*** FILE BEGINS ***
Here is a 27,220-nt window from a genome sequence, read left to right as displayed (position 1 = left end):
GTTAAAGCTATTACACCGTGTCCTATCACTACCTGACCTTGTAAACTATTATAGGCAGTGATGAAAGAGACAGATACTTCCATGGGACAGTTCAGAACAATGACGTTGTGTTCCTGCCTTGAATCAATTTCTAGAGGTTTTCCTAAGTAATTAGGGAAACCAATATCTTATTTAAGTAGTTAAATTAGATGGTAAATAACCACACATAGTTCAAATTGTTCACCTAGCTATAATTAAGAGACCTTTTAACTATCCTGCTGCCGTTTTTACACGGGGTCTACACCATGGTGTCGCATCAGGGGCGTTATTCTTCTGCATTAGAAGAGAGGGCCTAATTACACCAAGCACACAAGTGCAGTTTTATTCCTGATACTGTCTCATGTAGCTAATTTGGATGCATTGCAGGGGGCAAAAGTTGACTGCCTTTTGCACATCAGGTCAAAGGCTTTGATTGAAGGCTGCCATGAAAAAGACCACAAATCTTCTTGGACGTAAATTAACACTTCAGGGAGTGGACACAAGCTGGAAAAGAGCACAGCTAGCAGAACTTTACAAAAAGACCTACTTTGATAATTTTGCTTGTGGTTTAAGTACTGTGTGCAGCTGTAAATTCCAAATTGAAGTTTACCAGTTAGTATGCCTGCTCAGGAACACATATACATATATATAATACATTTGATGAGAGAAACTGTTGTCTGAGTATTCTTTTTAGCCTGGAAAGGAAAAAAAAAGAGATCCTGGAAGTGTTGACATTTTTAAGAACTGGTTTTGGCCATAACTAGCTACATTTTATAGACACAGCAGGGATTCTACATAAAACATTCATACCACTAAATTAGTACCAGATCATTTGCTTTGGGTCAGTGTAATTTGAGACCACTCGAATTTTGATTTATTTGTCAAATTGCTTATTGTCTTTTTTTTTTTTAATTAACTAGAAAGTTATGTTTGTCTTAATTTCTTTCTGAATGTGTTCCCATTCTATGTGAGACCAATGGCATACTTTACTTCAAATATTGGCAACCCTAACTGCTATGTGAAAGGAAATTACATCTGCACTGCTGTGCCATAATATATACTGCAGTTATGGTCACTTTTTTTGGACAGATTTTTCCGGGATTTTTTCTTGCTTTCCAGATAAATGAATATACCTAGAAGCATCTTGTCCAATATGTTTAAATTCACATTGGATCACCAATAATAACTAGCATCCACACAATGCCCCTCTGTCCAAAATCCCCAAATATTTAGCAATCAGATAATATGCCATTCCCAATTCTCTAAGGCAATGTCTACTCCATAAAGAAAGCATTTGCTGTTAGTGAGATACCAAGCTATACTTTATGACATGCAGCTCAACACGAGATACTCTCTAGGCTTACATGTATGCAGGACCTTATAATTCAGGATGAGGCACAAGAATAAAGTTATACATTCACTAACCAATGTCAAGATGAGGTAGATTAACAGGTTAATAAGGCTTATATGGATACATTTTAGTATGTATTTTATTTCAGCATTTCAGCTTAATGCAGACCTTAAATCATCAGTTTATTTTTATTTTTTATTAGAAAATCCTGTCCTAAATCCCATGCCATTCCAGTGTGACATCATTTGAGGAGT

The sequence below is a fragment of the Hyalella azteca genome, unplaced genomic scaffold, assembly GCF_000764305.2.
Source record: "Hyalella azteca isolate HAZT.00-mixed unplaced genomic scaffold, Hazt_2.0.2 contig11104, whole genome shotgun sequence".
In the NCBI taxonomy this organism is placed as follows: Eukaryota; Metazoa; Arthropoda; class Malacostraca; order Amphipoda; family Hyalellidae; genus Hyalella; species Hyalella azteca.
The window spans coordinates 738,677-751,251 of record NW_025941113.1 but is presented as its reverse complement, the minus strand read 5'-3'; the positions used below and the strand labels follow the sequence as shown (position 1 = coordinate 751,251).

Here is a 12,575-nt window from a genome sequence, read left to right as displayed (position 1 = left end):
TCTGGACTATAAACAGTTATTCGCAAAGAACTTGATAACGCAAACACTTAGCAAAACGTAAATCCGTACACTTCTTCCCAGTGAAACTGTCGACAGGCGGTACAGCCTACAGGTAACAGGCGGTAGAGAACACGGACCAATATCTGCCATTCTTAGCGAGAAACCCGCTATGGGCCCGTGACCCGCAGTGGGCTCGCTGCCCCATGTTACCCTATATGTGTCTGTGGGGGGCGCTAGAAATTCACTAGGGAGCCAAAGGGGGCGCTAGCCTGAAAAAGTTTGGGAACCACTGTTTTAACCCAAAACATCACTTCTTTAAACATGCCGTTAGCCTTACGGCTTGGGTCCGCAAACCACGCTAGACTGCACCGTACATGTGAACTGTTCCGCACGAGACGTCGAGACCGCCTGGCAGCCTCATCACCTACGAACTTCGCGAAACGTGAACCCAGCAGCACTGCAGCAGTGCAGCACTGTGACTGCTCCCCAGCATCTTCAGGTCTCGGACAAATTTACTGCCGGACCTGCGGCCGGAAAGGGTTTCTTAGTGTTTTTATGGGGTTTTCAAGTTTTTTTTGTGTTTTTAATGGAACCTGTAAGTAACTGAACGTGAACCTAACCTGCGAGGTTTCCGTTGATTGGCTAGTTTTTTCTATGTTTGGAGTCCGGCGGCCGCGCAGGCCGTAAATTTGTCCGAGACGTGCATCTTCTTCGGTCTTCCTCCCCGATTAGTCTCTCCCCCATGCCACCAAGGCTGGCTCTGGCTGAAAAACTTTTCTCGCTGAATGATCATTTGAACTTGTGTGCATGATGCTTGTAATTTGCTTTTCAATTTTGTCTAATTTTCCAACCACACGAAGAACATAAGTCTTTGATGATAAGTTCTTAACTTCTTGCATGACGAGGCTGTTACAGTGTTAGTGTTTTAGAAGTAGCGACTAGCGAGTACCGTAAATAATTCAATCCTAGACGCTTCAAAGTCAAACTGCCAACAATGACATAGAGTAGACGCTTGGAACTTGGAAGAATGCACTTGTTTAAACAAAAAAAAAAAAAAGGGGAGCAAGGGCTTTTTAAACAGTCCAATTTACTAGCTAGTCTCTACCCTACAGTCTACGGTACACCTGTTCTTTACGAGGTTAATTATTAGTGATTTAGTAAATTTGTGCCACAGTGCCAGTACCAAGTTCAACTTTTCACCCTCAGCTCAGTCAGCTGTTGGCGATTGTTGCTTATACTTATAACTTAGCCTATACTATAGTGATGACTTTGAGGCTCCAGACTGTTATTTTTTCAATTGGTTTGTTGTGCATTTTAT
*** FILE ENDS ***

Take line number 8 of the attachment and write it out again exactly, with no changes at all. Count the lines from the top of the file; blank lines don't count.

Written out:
TCTGGACTATAAACAGTTATTCGCAAAGAACTTGATAACGCAAACACTTAGCAAAACGTAAATCCGTACACTTCTTCCCAGTGAAACTGTCGACAGGCGGTACAGCCTACAGGTAACAGGCGGTAGAGAACACGGACCAATATCTGCCATTCTTAGCGAGAAACCCGCTATGGGCCCGTGACCCGCAGTGGGCTCGCTGCCCCATGTTACCCTATATGTGTCTGTGGGGGGCGCTAGAAATTCACTAGGGAGCCAAAGGGGGCGCTAGCCTGAAAAAGTTTGGGAACCACTGTTTTAACCCAAAACATCACTTCTTTAAACATGCCGTTAGCCTTACGGCTTGGGTCCGCAAACCACGCTAGACTGCACCGTACATGTGAACTGTTCCGCACGAGACGTCGAGACCGCCTGGCAGCCTCATCACCTACGAACTTCGCGAAACGTGAACCCAGCAGCACTGCAGCAGTGCAGCACTGTGACTGCTCCCCAGCATCTTCAGGTCTCGGACAAATTTACTGCCGGACCTGCGGCCGGAAAGGGTTTCTTAGTGTTTTTATGGGGTTTTCAAGTTTTTTTTGTGTTTTTAATGGAACCTGTAAGTAACTGAACGTGAACCTAACCTGCGAGGTTTCCGTTGATTGGCTAGTTTTTTCTATGTTTGGAGTCCGGCGGCCGCGCAGGCCGTAAATTTGTCCGAGACGTGCATCTTCTTCGGTCTTCCTCCCCGATTAGTCTCTCCCCCATGCCACCAAGGCTGGCTCTGGCTGAAAAACTTTTCTCGCTGAATGATCATTTGAACTTGTGTGCATGATGCTTGTAATTTGCTTTTCAATTTTGTCTAATTTTCCAACCACACGAAGAACATAAGTCTTTGATGATAAGTTCTTAACTTCTTGCATGACGAGGCTGTTACAGTGTTAGTGTTTTAGAAGTAGCGACTAGCGAGTACCGTAAATAATTCAATCCTAGACGCTTCAAAGTCAAACTGCCAACAATGACATAGAGTAGACGCTTGGAACTTGGAAGAATGCACTTGTTTAAACAAAAAAAAAAAAAAGGGGAGCAAGGGCTTTTTAAACAGTCCAATTTACTAGCTAGTCTCTACCCTACAGTCTACGGTACACCTGTTCTTTACGAGGTTAATTATTAGTGATTTAGTAAATTTGTGCCACAGTGCCAGTACCAAGTTCAACTTTTCACCCTCAGCTCAGTCAGCTGTTGGCGATTGTTGCTTATACTTATAACTTAGCCTATACTATAGTGATGACTTTGAGGCTCCAGACTGTTATTTTTTCAATTGGTTTGTTGTGCATTTTAT